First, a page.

Overall, both the United Nations and European Union receive largely positive ratings, although there are a few countries where these organizations are seen in a negative light. Across the 23 nations surveyed, a median percentage of 54% offer a favorable opinion of the UN; a median of 51% express a positive view of the EU. […]
Methods in Detail About the 2011 Pew Global Attitudes Survey Results for the survey are based on telephone and face-to-face interviews conducted under the direction of Princeton Survey Research Associates International. Survey results are based on national samples except in China. For further details on sample designs, see below. The descriptions below show the margin […]
About the 2011 Pew Global Attitudes Survey Results for the survey are based on telephone and face-to-face interviews conducted under the direction of Princeton Survey Research Associates International. All surveys are based on national samples except in Pakistan where the samples were disproportionately urban. The descriptions below show the margin of sampling error based on […]
On Eve of Elections, a More Upbeat Mood in Turkey
As Turks prepare for national elections on June 12, they are increasingly upbeat about the direction of their country. And at a time when publics around the world generally remain gloomy about their economies, Turks are becoming more positive.
Global Publics Embrace Social Networking
In regions around the world – and in countries with varying levels of economic development – people who use the internet are using it for social networking. Other forms of technology are also increasingly popular: cell phone ownership and computer usage have grown significantly across the globe over the last three years, and they have risen dramatically since 2002. Consistently, these technologies are especially popular among young people.
Gender Equality Universally Embraced, But Inequalities Acknowledged
Despite a general consensus that women should have the same rights as men, people in many nations around the world say gender inequalities persist. Many say that men get more opportunities than equally qualified women for jobs that pay well and that life is generally better for men than it is for women in their countries.
Obama More Popular Abroad Than At Home, Global Image of U.S. Continues to Benefit
As the global economy begins to rebound from the great recession, people around the world remain deeply concerned with the way things are going in their countries. Less than a third of the publics in most nations say they are satisfied with national conditions, as overwhelming numbers say their economies are in bad shape. […]
Chapter 1. Views of the U.S. and American Foreign Policy
America’s image is on balance positive in most of the nations surveyed, and overall there has been little change since last year. Looking at the 20 countries surveyed for which 2009 trends are available, positive views of the United States have become more common in six nations, less common in six, and have remained about […]
Chapter 2. Views of President Barack Obama
U.S. President Barack Obama remains popular across much of the world. Majorities or pluralities in 16 of 22 countries surveyed express at least some confidence in the American president to do the right thing regarding world affairs. In five of six predominantly Muslim countries, however, more than half lack confidence in Obama; only in Indonesia […]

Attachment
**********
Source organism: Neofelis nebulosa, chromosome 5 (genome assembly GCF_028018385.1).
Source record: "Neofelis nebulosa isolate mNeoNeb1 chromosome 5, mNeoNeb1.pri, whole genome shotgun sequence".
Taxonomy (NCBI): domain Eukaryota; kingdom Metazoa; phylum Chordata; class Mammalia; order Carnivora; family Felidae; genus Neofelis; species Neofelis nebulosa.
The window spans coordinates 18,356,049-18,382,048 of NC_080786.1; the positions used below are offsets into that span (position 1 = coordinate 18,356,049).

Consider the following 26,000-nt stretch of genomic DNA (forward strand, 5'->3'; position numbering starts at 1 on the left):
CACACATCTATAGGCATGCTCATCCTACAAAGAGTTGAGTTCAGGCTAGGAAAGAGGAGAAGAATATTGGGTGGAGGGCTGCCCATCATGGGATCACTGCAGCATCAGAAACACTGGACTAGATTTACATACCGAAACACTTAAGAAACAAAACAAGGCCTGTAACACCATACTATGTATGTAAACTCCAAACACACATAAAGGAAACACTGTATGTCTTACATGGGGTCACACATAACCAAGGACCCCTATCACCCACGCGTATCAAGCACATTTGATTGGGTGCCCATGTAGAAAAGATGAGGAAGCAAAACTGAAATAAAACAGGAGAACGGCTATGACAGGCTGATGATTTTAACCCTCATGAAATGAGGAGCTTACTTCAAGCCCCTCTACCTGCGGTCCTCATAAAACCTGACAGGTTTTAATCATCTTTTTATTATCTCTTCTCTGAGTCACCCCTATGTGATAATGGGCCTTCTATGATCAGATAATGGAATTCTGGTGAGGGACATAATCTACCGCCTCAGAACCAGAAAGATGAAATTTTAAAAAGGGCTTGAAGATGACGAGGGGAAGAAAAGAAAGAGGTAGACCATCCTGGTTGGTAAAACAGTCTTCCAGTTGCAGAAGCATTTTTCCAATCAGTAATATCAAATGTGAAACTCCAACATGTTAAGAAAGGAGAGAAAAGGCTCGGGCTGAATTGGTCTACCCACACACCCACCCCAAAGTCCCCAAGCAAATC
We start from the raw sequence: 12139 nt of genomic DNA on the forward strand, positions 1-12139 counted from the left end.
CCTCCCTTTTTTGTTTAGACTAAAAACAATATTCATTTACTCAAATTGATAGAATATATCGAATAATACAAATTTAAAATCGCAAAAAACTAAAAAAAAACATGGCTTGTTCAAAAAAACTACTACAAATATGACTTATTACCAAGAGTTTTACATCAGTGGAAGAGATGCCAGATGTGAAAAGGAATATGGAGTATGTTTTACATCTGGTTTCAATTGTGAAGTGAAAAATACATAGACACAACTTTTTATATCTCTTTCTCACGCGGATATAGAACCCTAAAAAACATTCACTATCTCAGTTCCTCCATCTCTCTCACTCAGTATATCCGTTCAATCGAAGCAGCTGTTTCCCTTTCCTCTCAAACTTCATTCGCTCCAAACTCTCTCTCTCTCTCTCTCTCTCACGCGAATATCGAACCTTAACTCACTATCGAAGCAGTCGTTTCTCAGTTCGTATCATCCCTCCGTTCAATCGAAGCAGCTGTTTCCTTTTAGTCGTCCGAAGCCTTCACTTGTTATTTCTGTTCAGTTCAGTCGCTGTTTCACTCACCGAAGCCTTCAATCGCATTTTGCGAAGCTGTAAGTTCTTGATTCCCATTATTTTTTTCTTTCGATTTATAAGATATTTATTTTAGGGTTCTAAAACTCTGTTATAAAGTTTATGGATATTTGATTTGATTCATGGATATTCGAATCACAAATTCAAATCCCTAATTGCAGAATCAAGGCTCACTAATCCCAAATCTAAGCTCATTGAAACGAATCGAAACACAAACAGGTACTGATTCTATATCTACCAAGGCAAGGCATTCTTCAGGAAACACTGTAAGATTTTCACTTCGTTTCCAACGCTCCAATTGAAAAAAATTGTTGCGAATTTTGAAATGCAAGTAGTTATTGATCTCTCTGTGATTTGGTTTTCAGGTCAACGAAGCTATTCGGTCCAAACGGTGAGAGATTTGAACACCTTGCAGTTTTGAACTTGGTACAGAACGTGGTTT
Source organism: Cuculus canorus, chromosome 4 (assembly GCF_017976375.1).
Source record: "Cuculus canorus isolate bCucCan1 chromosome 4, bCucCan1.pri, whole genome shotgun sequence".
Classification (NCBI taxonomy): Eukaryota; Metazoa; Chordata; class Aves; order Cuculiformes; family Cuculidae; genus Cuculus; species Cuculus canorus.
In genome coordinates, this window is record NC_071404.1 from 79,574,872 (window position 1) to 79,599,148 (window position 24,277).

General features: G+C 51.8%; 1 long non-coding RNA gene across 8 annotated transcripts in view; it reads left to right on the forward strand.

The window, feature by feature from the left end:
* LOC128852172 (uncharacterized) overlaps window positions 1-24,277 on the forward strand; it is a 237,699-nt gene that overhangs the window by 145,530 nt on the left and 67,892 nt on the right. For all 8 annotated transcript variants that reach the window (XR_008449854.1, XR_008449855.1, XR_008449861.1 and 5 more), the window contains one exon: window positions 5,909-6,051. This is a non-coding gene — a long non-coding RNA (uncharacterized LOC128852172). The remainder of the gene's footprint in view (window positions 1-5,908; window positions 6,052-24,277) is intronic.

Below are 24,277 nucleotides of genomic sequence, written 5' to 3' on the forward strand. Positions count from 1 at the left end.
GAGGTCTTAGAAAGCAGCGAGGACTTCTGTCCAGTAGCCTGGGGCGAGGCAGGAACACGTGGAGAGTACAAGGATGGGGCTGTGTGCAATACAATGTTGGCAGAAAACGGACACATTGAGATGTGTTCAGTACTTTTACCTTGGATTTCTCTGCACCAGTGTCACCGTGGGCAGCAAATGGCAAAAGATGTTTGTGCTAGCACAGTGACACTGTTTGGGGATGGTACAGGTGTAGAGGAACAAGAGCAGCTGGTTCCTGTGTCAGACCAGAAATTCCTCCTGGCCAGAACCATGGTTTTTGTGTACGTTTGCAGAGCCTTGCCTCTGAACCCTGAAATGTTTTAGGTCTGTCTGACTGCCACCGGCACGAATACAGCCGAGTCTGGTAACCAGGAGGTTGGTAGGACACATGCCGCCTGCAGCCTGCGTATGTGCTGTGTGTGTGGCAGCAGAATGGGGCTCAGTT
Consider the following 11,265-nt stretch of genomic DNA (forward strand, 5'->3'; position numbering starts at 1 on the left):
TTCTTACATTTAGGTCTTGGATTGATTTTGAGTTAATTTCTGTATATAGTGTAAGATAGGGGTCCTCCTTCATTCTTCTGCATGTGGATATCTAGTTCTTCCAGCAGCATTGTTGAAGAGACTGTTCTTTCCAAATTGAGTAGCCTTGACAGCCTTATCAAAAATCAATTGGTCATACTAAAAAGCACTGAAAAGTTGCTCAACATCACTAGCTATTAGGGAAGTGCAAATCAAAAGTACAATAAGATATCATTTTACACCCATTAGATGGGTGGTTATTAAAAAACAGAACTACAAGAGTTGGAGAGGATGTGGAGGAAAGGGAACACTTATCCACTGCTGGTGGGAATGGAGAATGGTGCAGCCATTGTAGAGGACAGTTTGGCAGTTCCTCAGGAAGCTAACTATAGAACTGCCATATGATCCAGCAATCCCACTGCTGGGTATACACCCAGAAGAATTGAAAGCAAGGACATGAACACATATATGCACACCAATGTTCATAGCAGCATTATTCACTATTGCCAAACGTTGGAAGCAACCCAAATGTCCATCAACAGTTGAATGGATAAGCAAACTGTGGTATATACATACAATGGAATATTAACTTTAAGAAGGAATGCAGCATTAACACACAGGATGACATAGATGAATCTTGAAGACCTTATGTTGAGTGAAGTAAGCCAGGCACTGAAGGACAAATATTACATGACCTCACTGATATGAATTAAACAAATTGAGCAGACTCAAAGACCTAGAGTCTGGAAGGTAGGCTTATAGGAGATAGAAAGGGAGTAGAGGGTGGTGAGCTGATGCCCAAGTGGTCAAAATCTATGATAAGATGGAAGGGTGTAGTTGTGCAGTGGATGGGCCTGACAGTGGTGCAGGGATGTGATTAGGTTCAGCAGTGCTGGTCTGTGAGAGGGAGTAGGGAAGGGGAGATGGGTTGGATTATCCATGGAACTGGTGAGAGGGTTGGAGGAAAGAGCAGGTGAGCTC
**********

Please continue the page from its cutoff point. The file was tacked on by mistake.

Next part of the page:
Chapter 3. Economic Issues
In nearly all nations surveyed, people are unhappy with the direction of their country, disgruntled about the state of their nation’s economy and divided about the economic future. Most fault their government for the bad economic times and think it is doing a poor job coping with current troubles. There is, however, widespread support in […]
Chapter 4. Iran and Its Nuclear Weapons Program
Views of Iran remain negative across much of the world. Majorities or pluralities in 18 of 22 countries surveyed, including in many predominantly Muslim nations, express unfavorable opinions about the Islamic Republic. Iranian President Mahmoud Ahmadinejad receives mixed reviews in Muslim countries. Majorities in Egypt, Jordan, Lebanon and Turkey lack confidence in Ahmadinejad to do […]
Chapter 5. Views of China
Overall views of China have remained largely steady in the past year. Currently, majorities or pluralities in 15 of 21 countries outside of China have a positive view of this rising Asian power. In addition, publics in most nations surveyed see China more as a partner than as an enemy. The survey also finds that […]
Chapter 6. Opinions About European Leaders and Nations
Publics worldwide continue to have more confidence in U.S. President Barack Obama’s ability to handle world affairs than in the abilities of key European leaders. Even German Chancellor Angela Merkel, whose leadership skills are well-regarded by publics throughout much of Western Europe, does not match Obama’s popularity. In contrast to Merkel, French President Nicolas Sarkozy […]
Chapter 7. Attitudes Toward Extremism Among Muslim Publics
As in other recent Pew Global Attitudes surveys, this year’s survey finds only limited support for terrorism among Muslim publics. There is no country in which a majority of Muslims endorse suicide bombing, voice confidence in Osama bin Laden, or express a favorable view of al Qaeda. Still, a significant number of Muslims in some […]
Chapter 8. Environmental Issues
The environment is a major issue in every nation surveyed, with at least half in all countries considering global climate change a serious or very serious problem. But the intensity of that concern varies widely, and divides along ideological lines in the U.S. and across the Atlantic. A majority of respondents in most countries feel […]